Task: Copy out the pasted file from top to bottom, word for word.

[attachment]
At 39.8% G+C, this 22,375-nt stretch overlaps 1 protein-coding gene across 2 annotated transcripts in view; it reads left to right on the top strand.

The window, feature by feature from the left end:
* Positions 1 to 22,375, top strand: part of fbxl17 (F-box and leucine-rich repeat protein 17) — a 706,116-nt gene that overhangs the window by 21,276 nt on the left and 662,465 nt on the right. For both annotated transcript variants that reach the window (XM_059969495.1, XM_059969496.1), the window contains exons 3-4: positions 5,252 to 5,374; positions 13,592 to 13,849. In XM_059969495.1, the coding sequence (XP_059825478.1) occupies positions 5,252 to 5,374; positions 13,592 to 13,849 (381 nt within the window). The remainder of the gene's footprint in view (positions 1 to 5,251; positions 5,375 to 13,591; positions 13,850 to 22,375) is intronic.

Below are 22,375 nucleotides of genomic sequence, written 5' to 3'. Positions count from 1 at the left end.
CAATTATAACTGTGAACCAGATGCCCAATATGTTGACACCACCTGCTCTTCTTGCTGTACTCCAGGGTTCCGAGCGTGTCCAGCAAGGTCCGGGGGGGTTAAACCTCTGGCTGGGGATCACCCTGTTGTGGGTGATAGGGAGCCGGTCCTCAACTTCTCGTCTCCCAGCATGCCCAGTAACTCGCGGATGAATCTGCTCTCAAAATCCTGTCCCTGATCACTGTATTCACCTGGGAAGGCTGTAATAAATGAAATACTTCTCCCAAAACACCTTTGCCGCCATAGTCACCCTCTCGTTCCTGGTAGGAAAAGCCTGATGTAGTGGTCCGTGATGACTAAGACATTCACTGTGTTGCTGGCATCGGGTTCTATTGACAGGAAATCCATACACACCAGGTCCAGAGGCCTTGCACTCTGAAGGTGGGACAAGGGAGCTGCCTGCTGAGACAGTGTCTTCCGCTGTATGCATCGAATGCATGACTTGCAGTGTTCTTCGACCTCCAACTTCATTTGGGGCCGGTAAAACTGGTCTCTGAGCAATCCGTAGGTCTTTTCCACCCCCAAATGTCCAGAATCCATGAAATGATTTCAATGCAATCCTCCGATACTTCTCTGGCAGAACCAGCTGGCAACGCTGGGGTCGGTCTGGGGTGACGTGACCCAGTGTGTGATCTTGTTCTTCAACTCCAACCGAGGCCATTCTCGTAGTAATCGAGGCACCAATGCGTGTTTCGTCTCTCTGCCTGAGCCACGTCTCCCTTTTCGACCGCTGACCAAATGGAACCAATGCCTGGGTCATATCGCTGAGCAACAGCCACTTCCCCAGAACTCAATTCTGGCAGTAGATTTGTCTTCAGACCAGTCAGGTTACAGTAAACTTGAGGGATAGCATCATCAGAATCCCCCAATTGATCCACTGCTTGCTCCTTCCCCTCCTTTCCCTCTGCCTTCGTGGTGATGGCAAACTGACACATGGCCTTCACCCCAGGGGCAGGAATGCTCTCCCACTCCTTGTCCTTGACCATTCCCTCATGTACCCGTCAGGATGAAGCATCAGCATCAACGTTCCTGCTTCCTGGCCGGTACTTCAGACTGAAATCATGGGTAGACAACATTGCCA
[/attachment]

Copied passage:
At 39.8% G+C, this 22,375-nt stretch overlaps 1 protein-coding gene across 2 annotated transcripts in view; it reads left to right on the top strand.

The window, feature by feature from the left end:
* Positions 1 to 22,375, top strand: part of fbxl17 (F-box and leucine-rich repeat protein 17) — a 706,116-nt gene that overhangs the window by 21,276 nt on the left and 662,465 nt on the right. For both annotated transcript variants that reach the window (XM_059969495.1, XM_059969496.1), the window contains exons 3-4: positions 5,252 to 5,374; positions 13,592 to 13,849. In XM_059969495.1, the coding sequence (XP_059825478.1) occupies positions 5,252 to 5,374; positions 13,592 to 13,849 (381 nt within the window). The remainder of the gene's footprint in view (positions 1 to 5,251; positions 5,375 to 13,591; positions 13,850 to 22,375) is intronic.

Below are 22,375 nucleotides of genomic sequence, written 5' to 3'. Positions count from 1 at the left end.
CAATTATAACTGTGAACCAGATGCCCAATATGTTGACACCACCTGCTCTTCTTGCTGTACTCCAGGGTTCCGAGCGTGTCCAGCAAGGTCCGGGGGGGTTAAACCTCTGGCTGGGGATCACCCTGTTGTGGGTGATAGGGAGCCGGTCCTCAACTTCTCGTCTCCCAGCATGCCCAGTAACTCGCGGATGAATCTGCTCTCAAAATCCTGTCCCTGATCACTGTATTCACCTGGGAAGGCTGTAATAAATGAAATACTTCTCCCAAAACACCTTTGCCGCCATAGTCACCCTCTCGTTCCTGGTAGGAAAAGCCTGATGTAGTGGTCCGTGATGACTAAGACATTCACTGTGTTGCTGGCATCGGGTTCTATTGACAGGAAATCCATACACACCAGGTCCAGAGGCCTTGCACTCTGAAGGTGGGACAAGGGAGCTGCCTGCTGAGACAGTGTCTTCCGCTGTATGCATCGAATGCATGACTTGCAGTGTTCTTCGACCTCCAACTTCATTTGGGGCCGGTAAAACTGGTCTCTGAGCAATCCGTAGGTCTTTTCCACCCCCAAATGTCCAGAATCCATGAAATGATTTCAATGCAATCCTCCGATACTTCTCTGGCAGAACCAGCTGGCAACGCTGGGGTCGGTCTGGGGTGACGTGACCCAGTGTGTGATCTTGTTCTTCAACTCCAACCGAGGCCATTCTCGTAGTAATCGAGGCACCAATGCGTGTTTCGTCTCTCTGCCTGAGCCACGTCTCCCTTTTCGACCGCTGACCAAATGGAACCAATGCCTGGGTCATATCGCTGAGCAACAGCCACTTCCCCAGAACTCAATTCTGGCAGTAGATTTGTCTTCAGACCAGTCAGGTTACAGTAAACTTGAGGGATAGCATCATCAGAATCCCCCAATTGATCCACTGCTTGCTCCTTCCCCTCCTTTCCCTCTGCCTTCGTGGTGATGGCAAACTGACACATGGCCTTCACCCCAGGGGCAGGAATGCTCTCCCACTCCTTGTCCTTGACCATTCCCTCATGTACCCGTCAGGATGAAGCATCAGCATCAACGTTCCTGCTTCCTGGCCGGTACTTCAGACTGAAATCATGGGTAGACAACATTGCCA